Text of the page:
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Moringa stenopetala (Baker f.) Cufod.

Vernacular names
Cabbage tree, African moringa tree (En). Moringa éthiopien (Fr).
Origin and geographic distribution
Moringa stenopetala is endemic to East Africa, where it occurs in northern Kenya and in Ethiopia. In Ethiopia it is widely cultivated. The cultivated trees may have been derived from a wild population at Chew Bahir (Lake Stephanie), which is now extinct. Moringa stenopetala is presently only known in the wild from five localities, all in northern Kenya. Records for Djibouti and Somalia are probably based on misidentifications or on recent introductions, and records from Sudan and Uganda probably refer to cultivated specimens. In recent years Moringa stenopetala has been dispersed and promoted in many tropical countries, e.g. Senegal and Malawi.
In Konso (Ethiopia) the leaflets of Moringa stenopetala are separated from the rachis and plunged into boiling water. Salt or sodium carbonate is added to the water. While the leaves are cooking, a mixture of flours is prepared, then kneaded and made into balls 2–5 cm in diameter. These are tossed into the water as well and after about 10 minutes the balls and the leaves are ready to serve. The addition of fat (grease or butter), small-sized cereal balls and a large amount of leaves are considered to make this dish a good-quality meal. Young, soft fruits can also be added, but the slightly bitter taste restricts the use to periods when food is in short supply. During the dry season the average consumption of leaves by adults in southern Ethiopia is 150 g/day, corresponding with 19% of the energy and 30% of the protein requirement. Over 5 million people consume Moringa stenopetala as a vegetable.
Moringa stenopetala has many other uses. The Turkana people of northern Kenya make an infusion of the leaves, which is used as a remedy against leprosy. The Njemp people in Kenya chew the bark as a treatment against coughs, and use it to make fortifying soups. In the Konso area of Ethiopia the smoke of burning roots is used as a treatment for epilepsy and the leaves of certain Moringa stenopetala trees are renowned for their effectiveness against diarrhoea. In the Negelle and Wolayeta Sodo areas (Ethiopia) the leaves and roots are used as a cure for malaria, stomach problems and diabetes. The leaves are also used to treat hypertension, retained placenta, asthma, colds, as an anthelmintic, to induce vomiting and to promote wound healing. In Somalia the smoke of burning roots is said to be inhaled by women during difficult labour, but as the species has not been collected so far in Somalia, this record is probably incorrect.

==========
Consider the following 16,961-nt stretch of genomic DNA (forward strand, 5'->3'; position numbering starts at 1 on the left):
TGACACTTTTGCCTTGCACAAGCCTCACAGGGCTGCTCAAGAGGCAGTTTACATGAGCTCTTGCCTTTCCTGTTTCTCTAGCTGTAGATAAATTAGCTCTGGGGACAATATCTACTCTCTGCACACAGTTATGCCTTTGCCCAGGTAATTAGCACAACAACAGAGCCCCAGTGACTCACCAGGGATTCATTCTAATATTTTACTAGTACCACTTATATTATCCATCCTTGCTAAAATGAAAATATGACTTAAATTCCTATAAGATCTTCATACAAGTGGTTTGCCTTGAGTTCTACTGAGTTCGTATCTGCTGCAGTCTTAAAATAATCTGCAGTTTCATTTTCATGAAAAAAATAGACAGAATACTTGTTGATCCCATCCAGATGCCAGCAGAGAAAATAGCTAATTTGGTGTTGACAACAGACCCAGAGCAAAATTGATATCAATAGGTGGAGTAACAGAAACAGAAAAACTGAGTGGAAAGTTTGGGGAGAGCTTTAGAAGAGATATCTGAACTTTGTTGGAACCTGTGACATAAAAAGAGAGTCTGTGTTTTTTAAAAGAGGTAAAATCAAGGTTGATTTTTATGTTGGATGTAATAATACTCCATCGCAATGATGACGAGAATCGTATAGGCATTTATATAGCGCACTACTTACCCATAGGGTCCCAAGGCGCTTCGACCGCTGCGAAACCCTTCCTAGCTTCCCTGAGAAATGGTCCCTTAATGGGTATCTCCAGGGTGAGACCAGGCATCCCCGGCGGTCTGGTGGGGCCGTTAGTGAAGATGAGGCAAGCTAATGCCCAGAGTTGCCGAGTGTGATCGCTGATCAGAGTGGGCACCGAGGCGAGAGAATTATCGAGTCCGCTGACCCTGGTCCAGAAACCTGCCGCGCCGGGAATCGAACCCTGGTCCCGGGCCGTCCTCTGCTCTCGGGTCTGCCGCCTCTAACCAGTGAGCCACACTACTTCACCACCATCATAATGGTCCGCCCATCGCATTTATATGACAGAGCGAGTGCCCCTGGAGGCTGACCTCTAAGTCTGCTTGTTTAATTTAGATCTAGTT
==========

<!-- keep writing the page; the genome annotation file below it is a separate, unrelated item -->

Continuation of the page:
The wood is very soft and useful for making paper, but it makes low-grade firewood and poor-quality charcoal. In the Negelle and Wolayeta Sodo areas the seeds are used to purify water. Although in cultivation the primary goal is vegetable production, the tree can also play a role in erosion control, as a live fence, as a windbreak, for shade and as a bee plant. In Ethiopia the leaves, especially of trees with bitter leaves considered unsuitable for human consumption, and young fruits are fed to livestock. The Turkana people also feed the leaves to their livestock. In some areas of southern Ethiopia the seed oil is used as a lubricant, in perfumery and in soap production.
Production and international trade
In local markets in Ethiopia leaves are sold for vegetable use. There seems to be a modest trade in leaves from south-western Ethiopia to Addis Ababa for use as medicine.
The raw leaves of Moringa stenopetala contain per 100 g dry matter: energy 1235 kJ (295 kcal), protein 9.0 g, fat 5.8 g, carbohydrate 51.8 g, crude fibre 20.8 g, Ca 793 mg, P 65.6 mg, Zn 0.53 mg, vitamin A 31 IU and ascorbic acid 28 mg (Abuye et al., 2003).